Now, if we follow that logic, then amateurs should also have to pass a physical agility test, speak at least two languages, have a minimum four-year degree with post graduate work needed for complete amateur privileges, play the piano, learn to travel faster than a speeding bullet, leap tall buildings in a single bound...  then the bands would be perfect without any lids.  Actually, the bands would be perpetually quiet.

    Removing the Morse requirement actually led to an increase in amateur radio licenses being issued, reversing many years of decline.  The truth is that new hams DO have to work to obtain a license.  And taking the Extra is no small chore at all.

    I operate primarily CW, primarily DXing.  I see just as many jerks in the CW pileups as I do in phone.  I know my memory is fading but I don't believe there's a change in the lid-to-good-op ratio since I started operating in the 1960s.

  • Steve W6SDM
    Steve W6SDM Member ✭✭
    edited October 2015
    My biggest thrill was receiving a QSL card from JE1XEE on February 13, 1967, confirming that my home brew 75-watt, rock bound, transmitter had actually allowed me to talk across the Pacific to Japan.  Until then, I don't think anyone actually believed that the gear I had so meticulously put together was actually capable of trans-oceanic communication.

    While I have thousands of JA QSL cards, courtesy of the bureau, that one has a very special place on my wall.  It's the first QSL from outside the North American continent that I received.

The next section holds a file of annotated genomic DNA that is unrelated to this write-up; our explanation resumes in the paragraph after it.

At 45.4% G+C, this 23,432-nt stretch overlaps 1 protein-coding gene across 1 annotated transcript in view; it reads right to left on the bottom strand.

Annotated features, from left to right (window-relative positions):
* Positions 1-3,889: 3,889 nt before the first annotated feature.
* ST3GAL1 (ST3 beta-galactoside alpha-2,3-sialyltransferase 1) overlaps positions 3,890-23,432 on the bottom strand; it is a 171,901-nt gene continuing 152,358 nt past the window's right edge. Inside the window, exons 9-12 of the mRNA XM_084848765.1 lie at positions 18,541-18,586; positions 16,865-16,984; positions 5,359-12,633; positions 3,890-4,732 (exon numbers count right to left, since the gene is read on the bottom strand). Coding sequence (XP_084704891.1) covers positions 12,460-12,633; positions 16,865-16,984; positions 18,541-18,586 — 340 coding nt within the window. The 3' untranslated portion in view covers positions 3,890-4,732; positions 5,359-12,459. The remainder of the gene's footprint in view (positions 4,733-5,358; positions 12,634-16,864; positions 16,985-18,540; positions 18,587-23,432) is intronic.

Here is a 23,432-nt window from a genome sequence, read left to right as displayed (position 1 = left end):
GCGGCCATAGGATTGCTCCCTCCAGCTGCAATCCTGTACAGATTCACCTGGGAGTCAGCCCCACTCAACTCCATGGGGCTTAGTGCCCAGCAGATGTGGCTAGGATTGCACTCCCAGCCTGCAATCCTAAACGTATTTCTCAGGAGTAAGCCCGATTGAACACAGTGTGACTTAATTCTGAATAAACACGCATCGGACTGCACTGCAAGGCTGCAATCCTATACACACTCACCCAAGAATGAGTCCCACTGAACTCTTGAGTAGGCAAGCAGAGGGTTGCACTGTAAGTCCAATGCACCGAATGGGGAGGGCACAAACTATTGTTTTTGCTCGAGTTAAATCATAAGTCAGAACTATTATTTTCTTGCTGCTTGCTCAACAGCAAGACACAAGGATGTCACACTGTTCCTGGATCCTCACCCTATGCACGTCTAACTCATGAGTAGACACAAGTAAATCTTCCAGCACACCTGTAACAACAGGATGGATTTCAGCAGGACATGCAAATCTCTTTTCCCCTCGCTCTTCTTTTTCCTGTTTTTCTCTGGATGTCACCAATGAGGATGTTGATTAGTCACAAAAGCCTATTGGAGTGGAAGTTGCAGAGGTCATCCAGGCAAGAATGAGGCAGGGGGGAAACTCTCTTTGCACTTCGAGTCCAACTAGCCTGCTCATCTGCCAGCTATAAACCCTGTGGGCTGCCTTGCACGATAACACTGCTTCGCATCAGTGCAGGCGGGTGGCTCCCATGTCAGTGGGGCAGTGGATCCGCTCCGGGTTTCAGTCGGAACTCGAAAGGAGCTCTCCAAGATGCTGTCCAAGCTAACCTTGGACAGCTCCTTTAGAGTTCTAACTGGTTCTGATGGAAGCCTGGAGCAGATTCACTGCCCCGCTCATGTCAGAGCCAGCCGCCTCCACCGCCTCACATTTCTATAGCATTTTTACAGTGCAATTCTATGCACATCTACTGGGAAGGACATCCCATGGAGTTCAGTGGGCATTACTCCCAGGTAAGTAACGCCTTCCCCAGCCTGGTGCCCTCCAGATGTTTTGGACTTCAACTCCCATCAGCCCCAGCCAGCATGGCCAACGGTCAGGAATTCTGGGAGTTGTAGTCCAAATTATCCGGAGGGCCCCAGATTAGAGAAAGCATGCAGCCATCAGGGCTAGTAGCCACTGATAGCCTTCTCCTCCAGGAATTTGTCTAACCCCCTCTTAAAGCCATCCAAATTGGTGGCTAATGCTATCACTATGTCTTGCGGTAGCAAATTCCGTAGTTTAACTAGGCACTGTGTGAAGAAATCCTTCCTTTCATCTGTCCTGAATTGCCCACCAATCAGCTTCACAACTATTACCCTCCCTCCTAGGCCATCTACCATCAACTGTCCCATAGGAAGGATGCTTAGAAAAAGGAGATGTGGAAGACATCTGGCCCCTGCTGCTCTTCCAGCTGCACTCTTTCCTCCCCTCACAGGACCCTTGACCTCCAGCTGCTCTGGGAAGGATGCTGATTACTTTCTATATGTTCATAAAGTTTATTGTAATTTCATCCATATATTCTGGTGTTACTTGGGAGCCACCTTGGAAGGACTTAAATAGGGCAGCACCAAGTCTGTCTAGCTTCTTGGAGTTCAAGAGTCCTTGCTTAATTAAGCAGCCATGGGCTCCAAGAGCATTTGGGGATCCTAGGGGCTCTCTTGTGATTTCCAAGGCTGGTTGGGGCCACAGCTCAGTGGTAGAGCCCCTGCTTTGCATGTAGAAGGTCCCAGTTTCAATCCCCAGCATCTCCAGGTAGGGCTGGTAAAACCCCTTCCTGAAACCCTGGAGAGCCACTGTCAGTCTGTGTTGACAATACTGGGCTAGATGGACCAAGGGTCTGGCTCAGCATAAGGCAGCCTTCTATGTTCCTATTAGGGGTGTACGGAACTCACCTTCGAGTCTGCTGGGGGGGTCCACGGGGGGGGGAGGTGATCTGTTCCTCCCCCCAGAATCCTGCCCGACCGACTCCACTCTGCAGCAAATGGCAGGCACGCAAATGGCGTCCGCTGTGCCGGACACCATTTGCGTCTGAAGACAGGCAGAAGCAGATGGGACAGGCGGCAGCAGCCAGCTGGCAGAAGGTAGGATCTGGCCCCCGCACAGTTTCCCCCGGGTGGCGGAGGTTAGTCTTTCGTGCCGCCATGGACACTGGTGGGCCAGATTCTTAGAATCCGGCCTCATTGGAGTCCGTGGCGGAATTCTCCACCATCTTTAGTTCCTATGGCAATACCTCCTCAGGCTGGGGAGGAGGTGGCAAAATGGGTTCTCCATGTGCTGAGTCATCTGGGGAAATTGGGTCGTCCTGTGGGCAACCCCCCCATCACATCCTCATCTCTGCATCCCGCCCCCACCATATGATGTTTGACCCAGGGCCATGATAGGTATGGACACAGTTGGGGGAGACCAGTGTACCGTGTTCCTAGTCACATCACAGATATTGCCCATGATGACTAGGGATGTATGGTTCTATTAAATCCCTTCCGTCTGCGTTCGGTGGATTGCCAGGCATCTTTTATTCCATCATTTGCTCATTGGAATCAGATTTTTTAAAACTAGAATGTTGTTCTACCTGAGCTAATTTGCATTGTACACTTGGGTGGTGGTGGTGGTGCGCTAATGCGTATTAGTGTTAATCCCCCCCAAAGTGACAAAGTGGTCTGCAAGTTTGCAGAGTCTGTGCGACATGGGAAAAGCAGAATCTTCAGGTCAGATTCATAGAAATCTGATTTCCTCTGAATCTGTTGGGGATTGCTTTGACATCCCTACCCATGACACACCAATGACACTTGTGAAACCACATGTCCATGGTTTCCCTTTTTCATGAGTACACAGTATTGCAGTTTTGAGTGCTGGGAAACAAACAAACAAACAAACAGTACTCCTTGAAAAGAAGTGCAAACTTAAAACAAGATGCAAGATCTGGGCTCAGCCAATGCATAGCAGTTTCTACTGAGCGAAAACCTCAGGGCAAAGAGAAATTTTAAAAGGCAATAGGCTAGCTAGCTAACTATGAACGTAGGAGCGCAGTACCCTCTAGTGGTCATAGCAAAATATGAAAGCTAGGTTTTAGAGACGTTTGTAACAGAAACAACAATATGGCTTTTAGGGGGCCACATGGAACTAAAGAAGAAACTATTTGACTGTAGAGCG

• Burt Fisher
    Burt Fisher Member ✭✭
    edited August 2016
    My daughter got her license when she was eight, yeah that was really a lot of work when an eight year old can pass it.image
  • km9r.mike
    km9r.mike Member ✭✭
    edited October 2015
    1. Novice tix (ka9ikp) and 1st cw qso after getting that tix in the mail.
    2. Being an op in a w1aw/x centennial station.
    3. Being invited to operate cw from a contest superstation.
    4. The performance of my 6300.

  • DH2ID
    DH2ID Member ✭✭✭
    edited March 2017
    1. Experiencing the ham spirit and genuine friendship of my fellow hams here
        and all over the world.
        I value this more than all the technical improvements and accomplishments.
    2. Getting my licence together with my wife, who acquired it just out of love and
        good fellowship.
    3. Sitting at anchor in lee of a small island on the Norwegian coast aboard
        my Colin Archer ketch SKUA and making contacts with my wife and
        friends at home and being able to send them emails over the air using
        PACTOR.  A single-handed sailor sometimes needs company
        (and technical advice).
    4. Having a problem with my Peugeot boat's engine in some lonely place in the
        Faroe islands and getting help from a South African ham who had almost
        exactly the same boat's engine.
    5. Making my first full duplex RTTY QSO with my two big Siemens RTTY
        machines. They were loud and I loved their "electrical" smell!
    6. Making my first QSO with New Zealand over AMSAT-OSCAR 10.
    7. Making my first QSO with the ISS.
    8. Getting a lot of help here on the forum.